London, UK: Back when I was a kid the answer was always the Yellow Pages. In that magical book we’d find the solution to any problem which Dad or one of his mate’s couldn’t sort out.
If we were struggling to find a bouncy castle for a birthday party, the number for Dave’s Inflatables – it’s always Dave isn’t it? – would sort things out. Other fixers filled the pages either side of Dave too; Anna’s Bouquets could fix some last minute flowers for you if you forgot your Gran’s birthday and Jollys’ Drinks would supply the booze for any occasion.
The Yellow Pages had it all, it probably still does, but now we have the Internet. And if your business is only traceable in the Yellow Pages these days, then alarm bells should be ringing—you need an online presence more than ever now.
Here, with as little jargon as possible, are seven tips to help you network your business in 2013.
1: Build an influence
Stating the bloody obvious, but it’s a good place to start: create profiles all over the place for your business. Start with Facebook and Twitter and then dribble into LinkedIn, Instagram, Pinterest and whatever else is out there as soon as you can.
If you make cakes what better way to tempt people in than Instragramming the hell out of your tasty looking super-strawberry-looking-cheesecake-with-a-hint-of-chocolate-a-squeeze-of-something-and-a-pretty-design? Marketing agency in London? Then you may be better suited to LinkedIn and Twitter.
Find the social networks which work best for you.
2: Promoted hashtags
Keep an eye on promoted hashtags and make use of them. From things which people are talking about in the news or pop culture, through to the more relevant hashtags like #GBHour, #Bizitalk and #Under1000club which can help you gain exposure, establish expertise and grow relationships within your area.
So get searching now!
3: Twitter analytics (+ alternatives)
Keep up with who your audience is, when they tweet and when they are most likely to engage.
There are plenty of tools out there to help you do this ranging from Twitter’s own through to sites like followerwonk.com—they analyse your followers (or who you follow) and create graphs to show when they tweet during the day, when they engage, how often they tweet, where they’re based and much, much more.
4: Constantly interact, tweet, real people.
What’s the point of getting wrapped up in the online world if you’re not prepared to interact with potential customers and like-minded companies?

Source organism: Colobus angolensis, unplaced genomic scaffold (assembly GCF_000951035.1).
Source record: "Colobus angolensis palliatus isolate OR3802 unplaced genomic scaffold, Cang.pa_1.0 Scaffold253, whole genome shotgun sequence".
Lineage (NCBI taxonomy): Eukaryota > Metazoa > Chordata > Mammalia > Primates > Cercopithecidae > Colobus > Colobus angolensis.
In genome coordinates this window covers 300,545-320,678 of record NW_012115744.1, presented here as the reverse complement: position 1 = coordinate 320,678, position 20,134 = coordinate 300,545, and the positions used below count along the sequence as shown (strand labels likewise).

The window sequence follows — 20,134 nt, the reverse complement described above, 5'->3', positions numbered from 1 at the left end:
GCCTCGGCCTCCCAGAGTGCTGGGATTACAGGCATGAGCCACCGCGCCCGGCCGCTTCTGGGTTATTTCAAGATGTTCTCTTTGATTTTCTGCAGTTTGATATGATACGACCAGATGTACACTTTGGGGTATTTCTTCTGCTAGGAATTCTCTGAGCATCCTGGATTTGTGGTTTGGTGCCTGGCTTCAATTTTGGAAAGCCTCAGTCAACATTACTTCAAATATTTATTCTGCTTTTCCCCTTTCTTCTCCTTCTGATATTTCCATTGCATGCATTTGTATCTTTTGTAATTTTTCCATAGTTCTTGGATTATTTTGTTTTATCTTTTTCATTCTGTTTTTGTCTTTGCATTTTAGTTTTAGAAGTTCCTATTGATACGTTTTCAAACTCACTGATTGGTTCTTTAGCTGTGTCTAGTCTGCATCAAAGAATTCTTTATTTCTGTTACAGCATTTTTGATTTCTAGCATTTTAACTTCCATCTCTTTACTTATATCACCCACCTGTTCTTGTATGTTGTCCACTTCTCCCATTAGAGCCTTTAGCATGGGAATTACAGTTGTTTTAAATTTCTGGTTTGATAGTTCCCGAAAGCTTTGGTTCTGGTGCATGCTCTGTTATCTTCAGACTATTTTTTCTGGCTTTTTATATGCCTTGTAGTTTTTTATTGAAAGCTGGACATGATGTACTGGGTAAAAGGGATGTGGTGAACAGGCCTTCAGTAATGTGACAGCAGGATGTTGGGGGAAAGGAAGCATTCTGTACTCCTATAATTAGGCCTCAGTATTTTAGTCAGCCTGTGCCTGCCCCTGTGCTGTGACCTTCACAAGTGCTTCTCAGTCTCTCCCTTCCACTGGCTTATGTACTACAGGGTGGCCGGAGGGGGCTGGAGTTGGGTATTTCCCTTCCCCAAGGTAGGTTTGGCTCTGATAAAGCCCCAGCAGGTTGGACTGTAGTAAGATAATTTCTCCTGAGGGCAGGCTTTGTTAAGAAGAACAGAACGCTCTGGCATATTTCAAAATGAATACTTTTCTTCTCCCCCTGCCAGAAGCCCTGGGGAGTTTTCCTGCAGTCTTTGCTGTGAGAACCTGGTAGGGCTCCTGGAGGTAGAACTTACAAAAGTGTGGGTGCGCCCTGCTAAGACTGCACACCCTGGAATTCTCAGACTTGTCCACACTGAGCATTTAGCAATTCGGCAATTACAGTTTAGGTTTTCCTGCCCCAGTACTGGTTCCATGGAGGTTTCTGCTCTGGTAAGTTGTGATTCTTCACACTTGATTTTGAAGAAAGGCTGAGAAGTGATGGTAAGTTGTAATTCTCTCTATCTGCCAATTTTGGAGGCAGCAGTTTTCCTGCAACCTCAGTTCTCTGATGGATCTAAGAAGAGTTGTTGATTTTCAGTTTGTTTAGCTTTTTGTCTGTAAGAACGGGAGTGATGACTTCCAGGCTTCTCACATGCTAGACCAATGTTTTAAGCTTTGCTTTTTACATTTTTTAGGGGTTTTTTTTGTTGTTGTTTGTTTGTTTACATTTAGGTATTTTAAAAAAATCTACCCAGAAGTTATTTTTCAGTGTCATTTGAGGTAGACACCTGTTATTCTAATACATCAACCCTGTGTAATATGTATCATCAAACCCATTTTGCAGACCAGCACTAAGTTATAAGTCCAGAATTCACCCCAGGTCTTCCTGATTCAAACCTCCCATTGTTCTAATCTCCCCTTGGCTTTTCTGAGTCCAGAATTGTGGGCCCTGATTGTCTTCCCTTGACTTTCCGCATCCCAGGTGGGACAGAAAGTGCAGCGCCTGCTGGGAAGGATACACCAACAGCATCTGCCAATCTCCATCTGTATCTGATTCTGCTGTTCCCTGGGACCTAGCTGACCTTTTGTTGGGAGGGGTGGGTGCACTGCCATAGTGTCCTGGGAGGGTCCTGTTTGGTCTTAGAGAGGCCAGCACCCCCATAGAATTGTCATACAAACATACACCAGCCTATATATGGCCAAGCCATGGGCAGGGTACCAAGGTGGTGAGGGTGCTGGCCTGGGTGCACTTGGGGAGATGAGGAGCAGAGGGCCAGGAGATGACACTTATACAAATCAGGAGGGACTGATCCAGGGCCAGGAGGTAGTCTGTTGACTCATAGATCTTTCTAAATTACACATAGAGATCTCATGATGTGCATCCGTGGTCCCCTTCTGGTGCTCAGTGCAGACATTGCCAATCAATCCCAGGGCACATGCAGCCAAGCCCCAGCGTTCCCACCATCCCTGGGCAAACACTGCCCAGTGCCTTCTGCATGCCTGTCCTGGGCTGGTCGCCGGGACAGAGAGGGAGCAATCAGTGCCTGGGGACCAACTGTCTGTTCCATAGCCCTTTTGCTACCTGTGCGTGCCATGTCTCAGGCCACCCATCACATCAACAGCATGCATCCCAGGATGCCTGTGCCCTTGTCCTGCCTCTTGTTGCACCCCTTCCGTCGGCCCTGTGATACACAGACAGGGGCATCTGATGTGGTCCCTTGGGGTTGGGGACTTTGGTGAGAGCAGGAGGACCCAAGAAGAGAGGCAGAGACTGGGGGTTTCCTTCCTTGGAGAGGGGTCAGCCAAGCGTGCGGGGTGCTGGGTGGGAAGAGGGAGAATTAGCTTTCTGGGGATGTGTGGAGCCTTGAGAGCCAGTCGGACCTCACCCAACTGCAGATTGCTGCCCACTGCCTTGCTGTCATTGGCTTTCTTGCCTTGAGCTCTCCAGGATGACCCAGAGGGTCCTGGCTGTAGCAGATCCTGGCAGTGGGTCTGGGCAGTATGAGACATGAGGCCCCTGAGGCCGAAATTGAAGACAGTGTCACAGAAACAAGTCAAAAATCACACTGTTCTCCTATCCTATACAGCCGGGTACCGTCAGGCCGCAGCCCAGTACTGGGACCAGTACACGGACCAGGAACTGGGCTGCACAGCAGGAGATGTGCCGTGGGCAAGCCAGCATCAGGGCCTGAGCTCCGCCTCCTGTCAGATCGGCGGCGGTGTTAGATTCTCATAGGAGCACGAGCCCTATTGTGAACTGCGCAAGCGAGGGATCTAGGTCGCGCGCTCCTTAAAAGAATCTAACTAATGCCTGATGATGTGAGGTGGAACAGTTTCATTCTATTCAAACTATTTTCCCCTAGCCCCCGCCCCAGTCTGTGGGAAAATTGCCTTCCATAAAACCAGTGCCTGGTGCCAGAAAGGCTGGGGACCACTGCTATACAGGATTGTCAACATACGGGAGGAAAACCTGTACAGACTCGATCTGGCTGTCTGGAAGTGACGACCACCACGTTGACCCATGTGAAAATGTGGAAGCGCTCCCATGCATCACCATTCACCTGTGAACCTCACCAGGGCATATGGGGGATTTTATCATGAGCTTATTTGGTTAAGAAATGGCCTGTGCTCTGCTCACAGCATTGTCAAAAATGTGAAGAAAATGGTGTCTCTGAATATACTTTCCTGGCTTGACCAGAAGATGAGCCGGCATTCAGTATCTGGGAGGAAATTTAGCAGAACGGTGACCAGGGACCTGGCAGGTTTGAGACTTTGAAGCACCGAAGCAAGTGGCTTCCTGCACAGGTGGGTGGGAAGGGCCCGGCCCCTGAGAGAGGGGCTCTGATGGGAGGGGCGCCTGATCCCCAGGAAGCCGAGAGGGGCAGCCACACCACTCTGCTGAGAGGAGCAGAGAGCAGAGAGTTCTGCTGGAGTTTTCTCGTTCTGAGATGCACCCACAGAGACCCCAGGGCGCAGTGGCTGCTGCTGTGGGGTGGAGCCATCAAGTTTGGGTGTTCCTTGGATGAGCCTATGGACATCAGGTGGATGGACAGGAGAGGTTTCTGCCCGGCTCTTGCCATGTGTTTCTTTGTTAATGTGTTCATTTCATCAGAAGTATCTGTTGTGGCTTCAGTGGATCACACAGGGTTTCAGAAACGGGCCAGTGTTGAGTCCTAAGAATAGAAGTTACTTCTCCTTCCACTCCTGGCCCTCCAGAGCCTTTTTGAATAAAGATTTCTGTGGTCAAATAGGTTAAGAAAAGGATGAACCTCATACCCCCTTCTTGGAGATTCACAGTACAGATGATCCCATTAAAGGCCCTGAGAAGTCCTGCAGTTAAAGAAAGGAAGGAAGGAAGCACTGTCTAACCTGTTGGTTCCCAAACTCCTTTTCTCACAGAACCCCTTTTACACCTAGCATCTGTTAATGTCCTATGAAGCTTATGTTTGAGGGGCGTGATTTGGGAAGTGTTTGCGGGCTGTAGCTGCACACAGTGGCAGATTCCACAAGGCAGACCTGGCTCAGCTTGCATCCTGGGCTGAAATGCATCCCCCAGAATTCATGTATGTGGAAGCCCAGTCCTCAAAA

Field questions, tweet people you may be able to help and, generally, just grab a Mars Bar (alternatives are available), a cup of tea and have a good old natter with real people.
The benefits should become evident in the long run.
5: Schedule tweets/posts for when you can’t tweet
Nobody likes to be online all the time, however it helps if your business never stops—because social media, after all, doesn’t.
If you’re working for a T-shirt printing agency or a marketing company, but only work the Dolly Parton nine till five, make sure you schedule tweets, Facebook posts and photos to be posted at evenings and weekends too.
You can use programs like Hootsuite to do this for you.
6: Entertain/engage, develop a style
Don’t just interact with your followers, fans and community—entertain them! Develop a writing style which is present throughout everything you do across all your different social media platforms and try to stick with it.
Nobody wants to read a boring, repetitive tweet about what your business does all the time, so mix it up, spruce it up and get creative. What have you got to lose? A follower?
7: Share tweets/posts/articles from others
Social media is increasingly driven by egos. Little Billy next door wants to buy loads of followers so that people are impressed and getting retweets from ‘celebs’ is the highlight of some people’s weeks—whatever happened to the autograph?
As a business you shouldn’t fall into that bracket though. Yes, you want to share your content and be popular, but share other stuff you find which is awesome too.
Whether it’s an interesting look into marketing by a blogger or a funny meme which made you laugh that morning, make sure you get sharing (slip in your own content too though, of course).
Printsome are a T-shirt printing agency based in London and delivering all across the UK, from Bristol to Aberdeen and everywhere in between. If you’re a marketing agency looking for personalised tote bags, a small business in need of custom workwear or anyone else requiring T-shirt printing, then get in touch for a quote today.